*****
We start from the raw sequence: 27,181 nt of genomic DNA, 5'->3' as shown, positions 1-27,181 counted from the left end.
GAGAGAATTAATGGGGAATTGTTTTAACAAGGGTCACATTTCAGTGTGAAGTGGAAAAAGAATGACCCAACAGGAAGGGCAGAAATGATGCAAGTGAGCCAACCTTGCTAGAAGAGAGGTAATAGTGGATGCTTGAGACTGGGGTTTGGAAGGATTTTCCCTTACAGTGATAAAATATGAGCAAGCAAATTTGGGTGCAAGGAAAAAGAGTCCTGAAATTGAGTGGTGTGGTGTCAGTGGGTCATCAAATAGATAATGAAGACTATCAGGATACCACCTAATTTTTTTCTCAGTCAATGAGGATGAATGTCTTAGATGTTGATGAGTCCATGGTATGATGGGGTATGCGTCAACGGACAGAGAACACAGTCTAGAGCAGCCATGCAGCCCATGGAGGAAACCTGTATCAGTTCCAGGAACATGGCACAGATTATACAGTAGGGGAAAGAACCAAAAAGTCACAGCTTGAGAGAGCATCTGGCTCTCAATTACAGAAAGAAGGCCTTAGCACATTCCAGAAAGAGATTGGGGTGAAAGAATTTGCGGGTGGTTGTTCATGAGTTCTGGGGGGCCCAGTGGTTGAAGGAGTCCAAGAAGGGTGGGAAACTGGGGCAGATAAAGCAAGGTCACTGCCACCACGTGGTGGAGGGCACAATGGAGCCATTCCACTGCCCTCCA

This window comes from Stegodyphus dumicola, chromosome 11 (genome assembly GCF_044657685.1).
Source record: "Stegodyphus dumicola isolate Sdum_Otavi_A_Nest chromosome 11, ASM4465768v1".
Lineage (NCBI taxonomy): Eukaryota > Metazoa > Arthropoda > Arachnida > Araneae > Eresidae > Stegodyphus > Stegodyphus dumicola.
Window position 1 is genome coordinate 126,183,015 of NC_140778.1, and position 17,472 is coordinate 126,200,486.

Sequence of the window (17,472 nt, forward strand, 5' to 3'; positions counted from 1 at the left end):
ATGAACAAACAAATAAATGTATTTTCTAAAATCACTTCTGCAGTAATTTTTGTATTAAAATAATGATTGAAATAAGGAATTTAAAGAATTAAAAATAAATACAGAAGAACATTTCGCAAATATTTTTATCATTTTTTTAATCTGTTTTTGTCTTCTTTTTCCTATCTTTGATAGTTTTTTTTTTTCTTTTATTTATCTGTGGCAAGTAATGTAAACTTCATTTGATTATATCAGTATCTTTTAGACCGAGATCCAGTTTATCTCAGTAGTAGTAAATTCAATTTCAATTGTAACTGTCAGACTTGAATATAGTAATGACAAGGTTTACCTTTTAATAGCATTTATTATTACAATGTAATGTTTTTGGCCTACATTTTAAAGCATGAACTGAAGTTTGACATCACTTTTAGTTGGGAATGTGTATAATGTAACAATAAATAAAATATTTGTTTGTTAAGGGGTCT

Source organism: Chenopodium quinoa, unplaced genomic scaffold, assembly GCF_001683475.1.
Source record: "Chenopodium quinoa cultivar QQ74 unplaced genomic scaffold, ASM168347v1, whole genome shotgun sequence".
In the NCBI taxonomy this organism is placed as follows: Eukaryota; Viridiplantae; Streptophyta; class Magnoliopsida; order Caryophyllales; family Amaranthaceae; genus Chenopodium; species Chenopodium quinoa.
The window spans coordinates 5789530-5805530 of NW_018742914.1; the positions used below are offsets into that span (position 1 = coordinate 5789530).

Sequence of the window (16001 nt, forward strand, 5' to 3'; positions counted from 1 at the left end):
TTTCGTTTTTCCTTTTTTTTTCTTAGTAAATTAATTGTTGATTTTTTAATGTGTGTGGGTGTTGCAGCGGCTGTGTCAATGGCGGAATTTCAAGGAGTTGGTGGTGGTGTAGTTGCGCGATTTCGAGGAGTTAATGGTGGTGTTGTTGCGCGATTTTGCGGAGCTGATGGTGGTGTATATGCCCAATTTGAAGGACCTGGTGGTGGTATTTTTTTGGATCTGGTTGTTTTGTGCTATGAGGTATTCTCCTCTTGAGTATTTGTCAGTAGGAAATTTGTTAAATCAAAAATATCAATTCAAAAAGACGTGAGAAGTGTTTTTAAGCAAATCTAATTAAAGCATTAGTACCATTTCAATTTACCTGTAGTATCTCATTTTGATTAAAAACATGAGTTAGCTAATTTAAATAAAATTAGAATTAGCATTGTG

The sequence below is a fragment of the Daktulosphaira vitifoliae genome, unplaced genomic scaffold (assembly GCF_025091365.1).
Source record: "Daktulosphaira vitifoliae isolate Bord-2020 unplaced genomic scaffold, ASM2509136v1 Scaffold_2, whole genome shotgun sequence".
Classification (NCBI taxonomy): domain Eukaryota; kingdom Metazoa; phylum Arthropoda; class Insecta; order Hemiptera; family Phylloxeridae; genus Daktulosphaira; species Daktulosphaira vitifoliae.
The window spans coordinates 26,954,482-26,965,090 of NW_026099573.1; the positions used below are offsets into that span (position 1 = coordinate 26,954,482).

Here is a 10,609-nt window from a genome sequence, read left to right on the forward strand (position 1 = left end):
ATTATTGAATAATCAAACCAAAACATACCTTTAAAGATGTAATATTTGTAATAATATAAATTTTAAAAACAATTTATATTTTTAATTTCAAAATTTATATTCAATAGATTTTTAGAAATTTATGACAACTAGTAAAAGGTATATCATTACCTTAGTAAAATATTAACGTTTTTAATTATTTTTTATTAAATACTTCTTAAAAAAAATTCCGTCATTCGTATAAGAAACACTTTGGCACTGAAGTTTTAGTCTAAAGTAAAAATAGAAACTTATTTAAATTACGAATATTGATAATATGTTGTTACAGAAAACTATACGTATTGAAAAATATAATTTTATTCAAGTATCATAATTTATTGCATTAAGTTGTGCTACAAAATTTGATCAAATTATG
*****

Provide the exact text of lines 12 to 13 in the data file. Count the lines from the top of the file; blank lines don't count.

The window spans coordinates 5789530-5805530 of NW_018742914.1; the positions used below are offsets into that span (position 1 = coordinate 5789530).

Sequence of the window (16001 nt, forward strand, 5' to 3'; positions counted from 1 at the left end):